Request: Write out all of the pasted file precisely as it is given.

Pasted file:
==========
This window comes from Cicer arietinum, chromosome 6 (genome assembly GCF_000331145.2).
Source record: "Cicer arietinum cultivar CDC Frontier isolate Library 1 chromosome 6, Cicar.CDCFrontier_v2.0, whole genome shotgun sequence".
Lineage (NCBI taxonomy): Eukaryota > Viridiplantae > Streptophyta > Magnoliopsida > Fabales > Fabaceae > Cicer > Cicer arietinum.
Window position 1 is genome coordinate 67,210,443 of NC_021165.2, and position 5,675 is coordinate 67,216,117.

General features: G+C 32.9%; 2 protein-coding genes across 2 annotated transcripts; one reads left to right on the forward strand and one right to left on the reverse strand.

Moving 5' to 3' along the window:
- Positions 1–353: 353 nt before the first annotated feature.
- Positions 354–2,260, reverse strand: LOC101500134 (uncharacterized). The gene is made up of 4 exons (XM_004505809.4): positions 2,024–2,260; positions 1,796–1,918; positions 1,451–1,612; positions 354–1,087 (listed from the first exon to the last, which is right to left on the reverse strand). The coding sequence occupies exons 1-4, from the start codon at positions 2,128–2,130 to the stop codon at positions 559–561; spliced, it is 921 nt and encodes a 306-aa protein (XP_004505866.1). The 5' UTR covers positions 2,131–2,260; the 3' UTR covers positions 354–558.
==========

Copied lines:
This window comes from Cicer arietinum, chromosome 6 (genome assembly GCF_000331145.2).
Source record: "Cicer arietinum cultivar CDC Frontier isolate Library 1 chromosome 6, Cicar.CDCFrontier_v2.0, whole genome shotgun sequence".
Lineage (NCBI taxonomy): Eukaryota > Viridiplantae > Streptophyta > Magnoliopsida > Fabales > Fabaceae > Cicer > Cicer arietinum.
Window position 1 is genome coordinate 67,210,443 of NC_021165.2, and position 5,675 is coordinate 67,216,117.

General features: G+C 32.9%; 2 protein-coding genes across 2 annotated transcripts; one reads left to right on the forward strand and one right to left on the reverse strand.

Moving 5' to 3' along the window:
- Positions 1–353: 353 nt before the first annotated feature.
- Positions 354–2,260, reverse strand: LOC101500134 (uncharacterized). The gene is made up of 4 exons (XM_004505809.4): positions 2,024–2,260; positions 1,796–1,918; positions 1,451–1,612; positions 354–1,087 (listed from the first exon to the last, which is right to left on the reverse strand). The coding sequence occupies exons 1-4, from the start codon at positions 2,128–2,130 to the stop codon at positions 559–561; spliced, it is 921 nt and encodes a 306-aa protein (XP_004505866.1). The 5' UTR covers positions 2,131–2,260; the 3' UTR covers positions 354–558.